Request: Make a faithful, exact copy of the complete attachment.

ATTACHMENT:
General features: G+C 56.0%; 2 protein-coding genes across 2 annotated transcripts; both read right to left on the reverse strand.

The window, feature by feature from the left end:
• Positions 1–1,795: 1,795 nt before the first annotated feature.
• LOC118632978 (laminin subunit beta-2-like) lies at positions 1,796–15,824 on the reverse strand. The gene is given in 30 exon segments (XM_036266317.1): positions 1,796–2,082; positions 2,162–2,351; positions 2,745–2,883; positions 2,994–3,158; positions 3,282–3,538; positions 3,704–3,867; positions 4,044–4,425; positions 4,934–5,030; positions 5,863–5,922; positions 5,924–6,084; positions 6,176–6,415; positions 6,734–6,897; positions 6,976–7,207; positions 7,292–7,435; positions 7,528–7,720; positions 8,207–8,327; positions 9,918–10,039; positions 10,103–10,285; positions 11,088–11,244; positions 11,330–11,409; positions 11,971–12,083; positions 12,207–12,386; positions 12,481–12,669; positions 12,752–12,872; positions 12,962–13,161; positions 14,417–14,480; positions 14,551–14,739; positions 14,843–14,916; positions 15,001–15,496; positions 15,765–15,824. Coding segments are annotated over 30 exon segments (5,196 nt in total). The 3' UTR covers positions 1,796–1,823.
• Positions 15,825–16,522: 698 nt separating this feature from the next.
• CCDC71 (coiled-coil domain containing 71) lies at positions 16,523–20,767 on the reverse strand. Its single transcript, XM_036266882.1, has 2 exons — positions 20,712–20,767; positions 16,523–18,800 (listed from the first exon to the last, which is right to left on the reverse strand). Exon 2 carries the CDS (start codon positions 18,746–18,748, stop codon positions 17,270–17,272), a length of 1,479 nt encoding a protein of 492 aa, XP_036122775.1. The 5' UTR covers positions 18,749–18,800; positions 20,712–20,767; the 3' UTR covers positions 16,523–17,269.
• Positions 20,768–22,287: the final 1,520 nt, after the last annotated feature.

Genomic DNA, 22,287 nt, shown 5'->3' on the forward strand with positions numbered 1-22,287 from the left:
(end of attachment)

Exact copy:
General features: G+C 56.0%; 2 protein-coding genes across 2 annotated transcripts; both read right to left on the reverse strand.

The window, feature by feature from the left end:
• Positions 1–1,795: 1,795 nt before the first annotated feature.
• LOC118632978 (laminin subunit beta-2-like) lies at positions 1,796–15,824 on the reverse strand. The gene is given in 30 exon segments (XM_036266317.1): positions 1,796–2,082; positions 2,162–2,351; positions 2,745–2,883; positions 2,994–3,158; positions 3,282–3,538; positions 3,704–3,867; positions 4,044–4,425; positions 4,934–5,030; positions 5,863–5,922; positions 5,924–6,084; positions 6,176–6,415; positions 6,734–6,897; positions 6,976–7,207; positions 7,292–7,435; positions 7,528–7,720; positions 8,207–8,327; positions 9,918–10,039; positions 10,103–10,285; positions 11,088–11,244; positions 11,330–11,409; positions 11,971–12,083; positions 12,207–12,386; positions 12,481–12,669; positions 12,752–12,872; positions 12,962–13,161; positions 14,417–14,480; positions 14,551–14,739; positions 14,843–14,916; positions 15,001–15,496; positions 15,765–15,824. Coding segments are annotated over 30 exon segments (5,196 nt in total). The 3' UTR covers positions 1,796–1,823.
• Positions 15,825–16,522: 698 nt separating this feature from the next.
• CCDC71 (coiled-coil domain containing 71) lies at positions 16,523–20,767 on the reverse strand. Its single transcript, XM_036266882.1, has 2 exons — positions 20,712–20,767; positions 16,523–18,800 (listed from the first exon to the last, which is right to left on the reverse strand). Exon 2 carries the CDS (start codon positions 18,746–18,748, stop codon positions 17,270–17,272), a length of 1,479 nt encoding a protein of 492 aa, XP_036122775.1. The 5' UTR covers positions 18,749–18,800; positions 20,712–20,767; the 3' UTR covers positions 16,523–17,269.
• Positions 20,768–22,287: the final 1,520 nt, after the last annotated feature.

Genomic DNA, 22,287 nt, shown 5'->3' on the forward strand with positions numbered 1-22,287 from the left: